Editor's Note: We're trying to find the best beers to drink with our favorite Serious Eats recipes. Certified Cicerone Michael Agnew is here to help.
We love it. And you've voted. See which is the best American beer city.
The Thanksgiving feast is over. The pile of turkey bones on your plate rivals a specimen drawer at the natural history museum. You've stuffed yourself to the gullet and you've washed it down with a delightful biére de garde or Belgian tripel. You're done. You're satisfied.
But wait! There's pie! And how can say no to pie? Especially when there's beer to go with it.
It may sound strange, but beer can be an excellent partner for dessert. One general rule says that beers served with dessert should be sweeter than what you're eating. Rich, sugary desserts can make beers with less residual sugar seem thin or harsh. English old ales and barleywines offer a delicious way to follow this guideline. Their cavernous malt profile is a perfect complement to caramel or brown-sugar flavored desserts and a delicious contrast to fruity ones. The boosted alcohol also helps to keep your palate clear. A rich, caramel-like Scotch ale will fit the bill as well.
That said, rules are meant to be broken and sometimes a smattering of sour or a hint of hops brings just the right amount of contrast. Hopped-up American-style barleywines and double IPAs balance sugar and citrus to hit the sweet-spot for complement and contrast. Sweetened fruit lambics can work with fruity desserts, and also offer a heavenly contrast to chocolate-laden treats.
A third method for pairing beer and dessert is to think about cofffee—anything that you would normally serve with a cup of espresso will go just as well with the coffee-tinged flavors of roasty porters and stouts. Roasted malts bring bitterness and acidity to beer that offer the same kind of sugar-cutting contrast as coffee. It's a great time to bring out your imperial stouts—they offer roastiness and sweetness, and they have enough heft to take on even the richest desserts. Sweet stouts, oatmeal stouts, and many porters will also do the trick. I find Irish stouts like Guinness and Murphy's to be too light and bitter for the task. Go with a coffee stout to take the pairing one step further by adding a bit of the real thing.
Here's a selection of recommended beers for pairing with three popular holiday pies; pumpkin, apple, and pecan.
Best Beers for Pumpkin Pie
Weyerbacher Imperial Pumpkin Ale: Too much of a good thing? I think not. I'm a fan of pairings that feature complementary flavors and this one will do that in spades. Pumpkin, spice, and full-throated caramel and brown-sugar flavors make this a perfect match. There is even a hint of chocolate roast for contrast.
Four Peaks Pumpkin Porter: The best of both worlds, this one gives you coffee/chocolate roast and pumpkin pie at the same time. The emphasis is on the roast with the squash and spice playing backup. Complement and contrast in one tasty package.
Founders Dirty Bastard: The caramel flavors of Scotch ale are a great complement to the sweet baked-squash and brown sugar of pumpkin pie. A hint of roast in the beer's finish provides just enough bitter contrast.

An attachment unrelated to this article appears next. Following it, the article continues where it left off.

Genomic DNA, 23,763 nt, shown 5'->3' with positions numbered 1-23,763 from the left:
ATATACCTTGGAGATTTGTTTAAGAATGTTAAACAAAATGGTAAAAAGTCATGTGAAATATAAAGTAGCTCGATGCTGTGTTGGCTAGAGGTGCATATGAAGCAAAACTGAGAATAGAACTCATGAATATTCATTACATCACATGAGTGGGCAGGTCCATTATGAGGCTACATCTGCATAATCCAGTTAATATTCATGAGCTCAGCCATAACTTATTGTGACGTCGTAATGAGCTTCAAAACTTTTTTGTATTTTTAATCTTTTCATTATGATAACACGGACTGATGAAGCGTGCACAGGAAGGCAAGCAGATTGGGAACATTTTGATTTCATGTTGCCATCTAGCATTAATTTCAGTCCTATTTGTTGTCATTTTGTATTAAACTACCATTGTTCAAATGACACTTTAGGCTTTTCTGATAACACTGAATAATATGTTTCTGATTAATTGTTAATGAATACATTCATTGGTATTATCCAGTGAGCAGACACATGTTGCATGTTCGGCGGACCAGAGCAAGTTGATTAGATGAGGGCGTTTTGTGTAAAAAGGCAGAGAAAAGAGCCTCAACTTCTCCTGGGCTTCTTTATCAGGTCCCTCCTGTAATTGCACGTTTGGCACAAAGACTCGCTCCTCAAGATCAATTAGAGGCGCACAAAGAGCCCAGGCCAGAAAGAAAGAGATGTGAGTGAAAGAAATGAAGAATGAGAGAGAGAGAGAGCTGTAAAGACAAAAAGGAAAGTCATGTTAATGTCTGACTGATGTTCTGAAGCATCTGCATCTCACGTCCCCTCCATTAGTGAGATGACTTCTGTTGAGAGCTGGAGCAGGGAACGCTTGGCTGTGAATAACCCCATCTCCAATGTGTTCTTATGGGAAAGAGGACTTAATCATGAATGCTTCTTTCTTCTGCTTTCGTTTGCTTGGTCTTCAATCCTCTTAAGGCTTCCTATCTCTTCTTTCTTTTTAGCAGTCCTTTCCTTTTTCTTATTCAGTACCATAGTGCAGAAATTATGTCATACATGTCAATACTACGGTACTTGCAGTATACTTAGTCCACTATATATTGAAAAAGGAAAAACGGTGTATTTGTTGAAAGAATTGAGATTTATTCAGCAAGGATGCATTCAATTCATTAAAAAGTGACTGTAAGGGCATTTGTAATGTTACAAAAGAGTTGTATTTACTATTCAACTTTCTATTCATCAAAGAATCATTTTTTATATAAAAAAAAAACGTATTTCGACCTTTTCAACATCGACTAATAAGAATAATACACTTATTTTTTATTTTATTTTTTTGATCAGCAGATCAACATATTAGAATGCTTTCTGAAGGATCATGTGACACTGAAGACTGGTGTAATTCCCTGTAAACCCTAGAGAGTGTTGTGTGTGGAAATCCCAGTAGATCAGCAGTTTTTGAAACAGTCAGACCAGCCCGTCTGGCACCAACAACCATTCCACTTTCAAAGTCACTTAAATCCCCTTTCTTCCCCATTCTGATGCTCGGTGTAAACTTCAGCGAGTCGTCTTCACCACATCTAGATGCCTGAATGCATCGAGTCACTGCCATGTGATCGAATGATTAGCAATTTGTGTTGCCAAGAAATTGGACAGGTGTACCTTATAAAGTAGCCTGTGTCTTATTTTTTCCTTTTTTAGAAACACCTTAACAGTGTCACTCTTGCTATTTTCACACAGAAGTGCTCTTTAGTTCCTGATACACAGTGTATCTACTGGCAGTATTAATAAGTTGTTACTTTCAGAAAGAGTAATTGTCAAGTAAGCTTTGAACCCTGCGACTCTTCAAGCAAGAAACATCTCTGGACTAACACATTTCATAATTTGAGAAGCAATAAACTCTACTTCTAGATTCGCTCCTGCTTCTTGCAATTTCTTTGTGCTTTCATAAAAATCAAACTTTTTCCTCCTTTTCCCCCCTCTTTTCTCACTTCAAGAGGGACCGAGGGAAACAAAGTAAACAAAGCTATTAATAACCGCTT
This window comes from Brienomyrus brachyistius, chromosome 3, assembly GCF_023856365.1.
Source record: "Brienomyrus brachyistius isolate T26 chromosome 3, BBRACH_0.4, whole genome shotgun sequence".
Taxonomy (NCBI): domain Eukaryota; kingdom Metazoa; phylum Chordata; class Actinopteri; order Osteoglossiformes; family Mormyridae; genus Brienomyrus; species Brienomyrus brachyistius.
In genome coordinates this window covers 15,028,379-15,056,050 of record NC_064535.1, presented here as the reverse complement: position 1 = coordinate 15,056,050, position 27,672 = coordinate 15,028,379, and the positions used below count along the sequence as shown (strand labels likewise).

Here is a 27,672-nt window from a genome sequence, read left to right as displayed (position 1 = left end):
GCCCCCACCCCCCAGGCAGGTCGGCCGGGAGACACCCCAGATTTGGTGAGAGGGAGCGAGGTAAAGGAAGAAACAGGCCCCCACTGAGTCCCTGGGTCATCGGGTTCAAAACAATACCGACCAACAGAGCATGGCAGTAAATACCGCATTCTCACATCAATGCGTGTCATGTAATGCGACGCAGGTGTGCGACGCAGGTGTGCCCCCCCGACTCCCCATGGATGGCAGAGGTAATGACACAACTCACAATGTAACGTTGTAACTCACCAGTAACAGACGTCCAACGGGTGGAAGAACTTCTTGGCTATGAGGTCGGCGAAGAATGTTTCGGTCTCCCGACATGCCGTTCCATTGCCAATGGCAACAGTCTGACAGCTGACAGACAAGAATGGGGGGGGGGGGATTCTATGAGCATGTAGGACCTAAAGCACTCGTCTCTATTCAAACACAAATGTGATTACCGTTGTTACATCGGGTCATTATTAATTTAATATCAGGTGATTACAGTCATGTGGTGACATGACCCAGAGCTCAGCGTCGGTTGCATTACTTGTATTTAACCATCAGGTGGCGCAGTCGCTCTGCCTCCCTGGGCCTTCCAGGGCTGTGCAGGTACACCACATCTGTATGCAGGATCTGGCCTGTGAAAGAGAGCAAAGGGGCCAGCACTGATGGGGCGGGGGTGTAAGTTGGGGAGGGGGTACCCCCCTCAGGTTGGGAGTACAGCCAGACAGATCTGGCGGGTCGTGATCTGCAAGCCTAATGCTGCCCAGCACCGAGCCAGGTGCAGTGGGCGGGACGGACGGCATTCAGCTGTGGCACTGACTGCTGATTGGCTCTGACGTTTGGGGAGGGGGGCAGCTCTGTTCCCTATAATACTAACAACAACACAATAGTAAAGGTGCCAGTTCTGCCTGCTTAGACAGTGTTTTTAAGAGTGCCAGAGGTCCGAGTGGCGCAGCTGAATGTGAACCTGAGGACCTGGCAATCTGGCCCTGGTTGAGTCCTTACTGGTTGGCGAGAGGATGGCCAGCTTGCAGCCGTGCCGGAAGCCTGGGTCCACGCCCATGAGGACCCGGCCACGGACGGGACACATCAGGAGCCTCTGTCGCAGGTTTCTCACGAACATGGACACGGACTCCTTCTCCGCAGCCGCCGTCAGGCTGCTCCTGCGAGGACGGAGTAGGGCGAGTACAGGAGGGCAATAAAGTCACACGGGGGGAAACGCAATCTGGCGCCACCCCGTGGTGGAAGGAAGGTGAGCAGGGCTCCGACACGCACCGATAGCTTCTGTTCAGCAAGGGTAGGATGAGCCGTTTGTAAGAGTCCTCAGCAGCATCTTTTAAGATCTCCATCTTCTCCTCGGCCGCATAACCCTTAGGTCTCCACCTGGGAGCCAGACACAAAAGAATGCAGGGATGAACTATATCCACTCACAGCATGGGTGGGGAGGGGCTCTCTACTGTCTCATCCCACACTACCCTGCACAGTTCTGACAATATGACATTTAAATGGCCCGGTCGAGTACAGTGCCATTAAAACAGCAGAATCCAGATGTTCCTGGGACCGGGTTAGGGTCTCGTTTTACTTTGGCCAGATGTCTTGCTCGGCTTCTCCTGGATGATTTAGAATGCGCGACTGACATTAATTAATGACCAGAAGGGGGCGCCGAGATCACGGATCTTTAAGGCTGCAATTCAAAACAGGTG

Best Beers for Apple Pie
Lindemans Pomme: It's bursting with apple flavor and sweet enough to meet the pie head to head. A subtle back-bite of tart acidity keeps the pairing from becoming too saccharine. There's just the slightest hint of wheaty malt to pick up on the crust.
Samuel Smith Winter Welcome: Who doesn't love apple pie with caramel sauce? One of my favorite beers of the holiday season, Winter Welcome highlights caramel malt that works like the sauce without being as sweet. Biscuity notes also speak to the pie crust. Earthy English hops and moderately low bitterness provide a nice counterpoint that also picks up on the cinnamon spice in the apples.
Best Beers for Pecan Pie
Hinterland Luna Stout: Pecan pie is so sticky sweet on its own that a sweeter beer might induce a sugar coma. The all-out contrast of a coffee stout works quite nicely here. Luna Stout is well balanced between coffee and coffee/chocolate roasted malt flavors—the coffee doesn't overwhelm. A bit of lingering sweetness provides a subtle, backdoor hook between the pie and the beer.
Brooklyn Black Ops: The flavors of bourbon and vanilla are so compatible with pecan pie that some restaurants actually make bourbon pecan pies. You can take advantage of this compatibility and get the contrast of roasted malts with this bourbon-barrel aged imperial stout. Barrel aging imparts creamy whiskey and vanilla flavors that soften the intensity of the roast. It's big enough to stand up to the stickiest of pecan pies, with a lot of alcohol and enough hoppy goodness to wipe the sugar away.
Southern Tier Gemini: Take the idea of contrast to a bitter & fruity extreme with this boldly-blended double IPA. A 50/50 mix of the brewery's American-style and English-style imperial IPAs, it features big bitterness with citrus and herbal hop flavors. It'll scrape the candied pecans right off your tongue, but there is enough of a sugary malt backbone to make the pairing hang together.
Have you ever tried beer and pie together? Got any favorite pairings?
About the Author: Certified Cicerone Michael Agnew is the lead educator and owner of A Perfect Pint. He conducts beer tastings for private parties and corporate events. His beer musings can be read in the Minneapolis Star Tribune, his own Perfect Pint Blog, The Hop Press at Ratebeer.com, the City Pages Hot Dish Blog, and in respected national beer magazines. Follow him on Twitter at @aperfectpint